Impressive handling of a difficult play
By Myron My
A Bright Room Called Day by Tony Kushner, directed by Tom Healey, begins in 1932 with a group of friends celebrating New Years’ Eve. Over the course of the next few years, we see how their lives and relationships with each other are affected with the slow rise of the Nazi party in Germany.
The first half of the performance was quite long and I felt like I was waiting a long time for something definitive to happen. It wasn’t until the second act where things really start moving; the relationships between the characters were explored on a deeper level and you saw the complexities of the choices these people were making and the effects they had on everyone else.
I was however puzzled by the plot’s inclusion of the scenes about a 1990s New Yorker living in Berlin. I felt this sideways storyline detracted from the strength of the 1930s and whilst I appreciated the tie-in towards the end, I did feel like it might have allowed for a tighter story with its exclusion.
The play had a strong cast including Aaron Walton and Edwina Samuels as the one-eyed Hungarian film electrician Husz and glamorous movie star Paulinka respectively. They played their scenes with strong conviction and authenticity and special mention would have to go to Walton for his Hungarian accent.
Another notable performance was Jean Goodwin as “Die Alte” (the Old Woman); the ghost who resides in the apartment. Her dynamic scenes amplified the fear and uncertainty that was rising in Berlin and allowed for a different form of energy to be created which, given the heavy nature of the subject being explored, was a welcomed change.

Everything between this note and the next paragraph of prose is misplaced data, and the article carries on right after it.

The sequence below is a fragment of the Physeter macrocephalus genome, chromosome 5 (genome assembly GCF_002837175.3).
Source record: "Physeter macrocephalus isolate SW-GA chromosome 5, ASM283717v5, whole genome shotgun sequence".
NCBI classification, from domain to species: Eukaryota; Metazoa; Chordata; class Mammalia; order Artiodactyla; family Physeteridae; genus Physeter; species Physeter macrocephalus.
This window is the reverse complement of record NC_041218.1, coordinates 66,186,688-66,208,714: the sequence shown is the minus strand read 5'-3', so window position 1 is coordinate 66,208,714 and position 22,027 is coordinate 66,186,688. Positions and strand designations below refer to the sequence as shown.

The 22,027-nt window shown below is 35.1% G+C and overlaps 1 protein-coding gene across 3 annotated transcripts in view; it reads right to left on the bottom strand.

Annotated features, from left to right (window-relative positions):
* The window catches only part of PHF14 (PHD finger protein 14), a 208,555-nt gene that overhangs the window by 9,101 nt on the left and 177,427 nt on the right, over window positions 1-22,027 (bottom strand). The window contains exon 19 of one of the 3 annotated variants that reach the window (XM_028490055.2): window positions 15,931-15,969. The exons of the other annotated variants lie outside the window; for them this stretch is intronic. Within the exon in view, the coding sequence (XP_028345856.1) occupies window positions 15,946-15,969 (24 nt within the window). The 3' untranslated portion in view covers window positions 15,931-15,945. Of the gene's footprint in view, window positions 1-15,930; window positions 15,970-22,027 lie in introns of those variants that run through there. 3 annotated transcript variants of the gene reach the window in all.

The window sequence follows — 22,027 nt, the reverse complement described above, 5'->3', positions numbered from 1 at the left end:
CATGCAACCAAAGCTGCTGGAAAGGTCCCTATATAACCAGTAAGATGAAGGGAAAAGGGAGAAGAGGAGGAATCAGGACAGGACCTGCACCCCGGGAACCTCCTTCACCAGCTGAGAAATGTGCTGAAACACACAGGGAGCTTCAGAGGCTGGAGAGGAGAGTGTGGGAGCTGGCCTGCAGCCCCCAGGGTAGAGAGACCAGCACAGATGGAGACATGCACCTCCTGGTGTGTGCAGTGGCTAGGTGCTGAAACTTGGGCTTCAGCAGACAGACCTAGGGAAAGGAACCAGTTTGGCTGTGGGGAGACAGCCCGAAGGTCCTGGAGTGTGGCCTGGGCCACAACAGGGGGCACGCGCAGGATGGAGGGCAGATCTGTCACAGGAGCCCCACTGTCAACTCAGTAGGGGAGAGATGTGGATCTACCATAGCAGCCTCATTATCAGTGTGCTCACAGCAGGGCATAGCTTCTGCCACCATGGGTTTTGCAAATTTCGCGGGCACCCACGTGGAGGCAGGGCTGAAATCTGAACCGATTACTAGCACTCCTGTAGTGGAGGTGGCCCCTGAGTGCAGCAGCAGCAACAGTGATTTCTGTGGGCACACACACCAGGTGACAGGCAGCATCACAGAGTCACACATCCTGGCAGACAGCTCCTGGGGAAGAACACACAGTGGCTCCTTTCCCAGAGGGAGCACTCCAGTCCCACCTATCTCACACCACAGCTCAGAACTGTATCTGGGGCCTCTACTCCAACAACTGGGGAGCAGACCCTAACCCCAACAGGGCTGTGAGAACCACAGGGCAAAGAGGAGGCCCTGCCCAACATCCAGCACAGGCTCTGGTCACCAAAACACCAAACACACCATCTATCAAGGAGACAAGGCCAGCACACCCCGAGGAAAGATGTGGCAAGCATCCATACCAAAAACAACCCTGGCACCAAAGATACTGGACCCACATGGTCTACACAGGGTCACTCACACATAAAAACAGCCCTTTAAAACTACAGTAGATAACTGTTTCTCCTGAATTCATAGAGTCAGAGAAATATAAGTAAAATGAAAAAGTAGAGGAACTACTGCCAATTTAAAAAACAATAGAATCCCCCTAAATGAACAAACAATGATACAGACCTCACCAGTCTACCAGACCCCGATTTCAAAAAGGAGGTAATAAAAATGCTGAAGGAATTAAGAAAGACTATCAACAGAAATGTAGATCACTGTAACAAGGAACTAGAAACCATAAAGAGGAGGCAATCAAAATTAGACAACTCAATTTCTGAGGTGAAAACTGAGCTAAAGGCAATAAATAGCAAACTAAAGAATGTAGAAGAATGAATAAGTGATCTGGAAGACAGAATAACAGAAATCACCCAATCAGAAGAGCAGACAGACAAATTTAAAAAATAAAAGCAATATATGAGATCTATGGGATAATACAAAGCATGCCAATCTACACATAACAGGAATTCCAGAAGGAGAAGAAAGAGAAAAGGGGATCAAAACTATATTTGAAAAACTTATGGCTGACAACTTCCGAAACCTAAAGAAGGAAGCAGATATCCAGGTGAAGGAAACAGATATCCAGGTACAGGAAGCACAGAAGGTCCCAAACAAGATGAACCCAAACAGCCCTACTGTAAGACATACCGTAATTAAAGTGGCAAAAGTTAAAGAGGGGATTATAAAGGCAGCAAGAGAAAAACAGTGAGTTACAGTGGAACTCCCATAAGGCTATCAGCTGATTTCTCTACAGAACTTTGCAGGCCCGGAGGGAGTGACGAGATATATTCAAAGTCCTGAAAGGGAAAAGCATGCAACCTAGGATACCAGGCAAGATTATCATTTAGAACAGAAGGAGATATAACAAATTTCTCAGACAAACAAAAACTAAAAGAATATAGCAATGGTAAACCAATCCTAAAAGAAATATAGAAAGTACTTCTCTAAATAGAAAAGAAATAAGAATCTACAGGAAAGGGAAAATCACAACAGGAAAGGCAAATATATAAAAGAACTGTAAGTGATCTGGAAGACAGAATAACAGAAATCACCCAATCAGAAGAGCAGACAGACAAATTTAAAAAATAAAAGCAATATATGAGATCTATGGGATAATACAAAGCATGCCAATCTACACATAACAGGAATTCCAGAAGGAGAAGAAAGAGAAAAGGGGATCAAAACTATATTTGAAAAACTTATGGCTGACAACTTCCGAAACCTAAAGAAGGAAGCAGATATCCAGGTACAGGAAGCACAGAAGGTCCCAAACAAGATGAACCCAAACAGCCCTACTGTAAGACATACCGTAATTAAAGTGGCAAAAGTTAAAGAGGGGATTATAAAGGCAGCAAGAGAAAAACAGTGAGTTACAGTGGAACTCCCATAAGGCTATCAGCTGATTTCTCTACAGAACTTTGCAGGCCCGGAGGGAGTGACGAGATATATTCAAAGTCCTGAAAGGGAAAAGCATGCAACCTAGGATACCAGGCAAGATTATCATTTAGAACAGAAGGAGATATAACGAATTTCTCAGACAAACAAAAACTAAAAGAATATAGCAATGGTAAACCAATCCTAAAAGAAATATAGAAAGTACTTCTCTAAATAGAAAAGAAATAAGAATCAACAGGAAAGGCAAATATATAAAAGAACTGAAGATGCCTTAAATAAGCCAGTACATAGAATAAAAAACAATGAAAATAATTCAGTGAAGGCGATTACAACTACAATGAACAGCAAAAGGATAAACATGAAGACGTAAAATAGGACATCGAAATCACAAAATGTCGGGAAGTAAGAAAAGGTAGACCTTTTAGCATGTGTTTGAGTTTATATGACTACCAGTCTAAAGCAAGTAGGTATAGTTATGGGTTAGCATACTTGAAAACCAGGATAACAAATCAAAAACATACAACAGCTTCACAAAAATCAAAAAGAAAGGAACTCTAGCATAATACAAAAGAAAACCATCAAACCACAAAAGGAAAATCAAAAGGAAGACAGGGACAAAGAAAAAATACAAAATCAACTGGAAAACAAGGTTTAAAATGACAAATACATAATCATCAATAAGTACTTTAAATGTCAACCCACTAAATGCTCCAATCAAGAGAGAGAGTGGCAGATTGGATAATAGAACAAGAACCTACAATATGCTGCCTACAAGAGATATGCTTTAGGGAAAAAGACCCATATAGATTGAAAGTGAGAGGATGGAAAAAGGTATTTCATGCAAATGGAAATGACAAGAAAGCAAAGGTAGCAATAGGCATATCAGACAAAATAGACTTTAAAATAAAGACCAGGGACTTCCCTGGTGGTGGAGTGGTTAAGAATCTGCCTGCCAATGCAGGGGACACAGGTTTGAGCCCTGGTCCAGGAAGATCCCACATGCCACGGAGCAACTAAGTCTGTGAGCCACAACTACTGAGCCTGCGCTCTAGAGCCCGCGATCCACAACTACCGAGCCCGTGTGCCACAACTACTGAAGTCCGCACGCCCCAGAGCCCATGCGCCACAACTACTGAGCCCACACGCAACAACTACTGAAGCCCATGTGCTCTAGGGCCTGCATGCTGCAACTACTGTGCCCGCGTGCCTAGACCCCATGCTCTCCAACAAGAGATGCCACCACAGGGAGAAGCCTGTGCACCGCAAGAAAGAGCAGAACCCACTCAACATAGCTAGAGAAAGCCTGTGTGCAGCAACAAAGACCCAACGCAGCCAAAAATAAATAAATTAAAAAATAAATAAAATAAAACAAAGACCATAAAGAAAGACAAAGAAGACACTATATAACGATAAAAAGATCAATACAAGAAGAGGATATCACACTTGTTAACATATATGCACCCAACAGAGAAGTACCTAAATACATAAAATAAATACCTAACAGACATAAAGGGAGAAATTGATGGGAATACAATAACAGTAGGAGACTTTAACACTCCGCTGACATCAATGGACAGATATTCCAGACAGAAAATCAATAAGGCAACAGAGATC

Set designer Jacob Battista has used the space incredibly well and created a single set– where the whole play takes place – as if it were a real apartment where real people lived, thus magnifying the effect of the supernatural elements. The scene with the devil’s arrival is the first time in a while that any set design has made me go ‘wow’. Similarly, the costumes used were indicative of the effort that costume designer Nicholas MacKinnon has gone to in creating a strong sense of individuality between the characters but to also represent the ideology of the time back then.
A Bright Room Called Day has given these graduating students from The Victorian College of the Arts an opportunity to delve into the psyche of some wonderful characters so it is a shame the play’s plot could not have been as strong as the performances.
Venue: Studio 45, with Box Office at 28 Dodds Street, Southbank.
Season: Until 2 November | 7:00pm, Sat 2:00pm Tickets: $22 Full | $16 Concession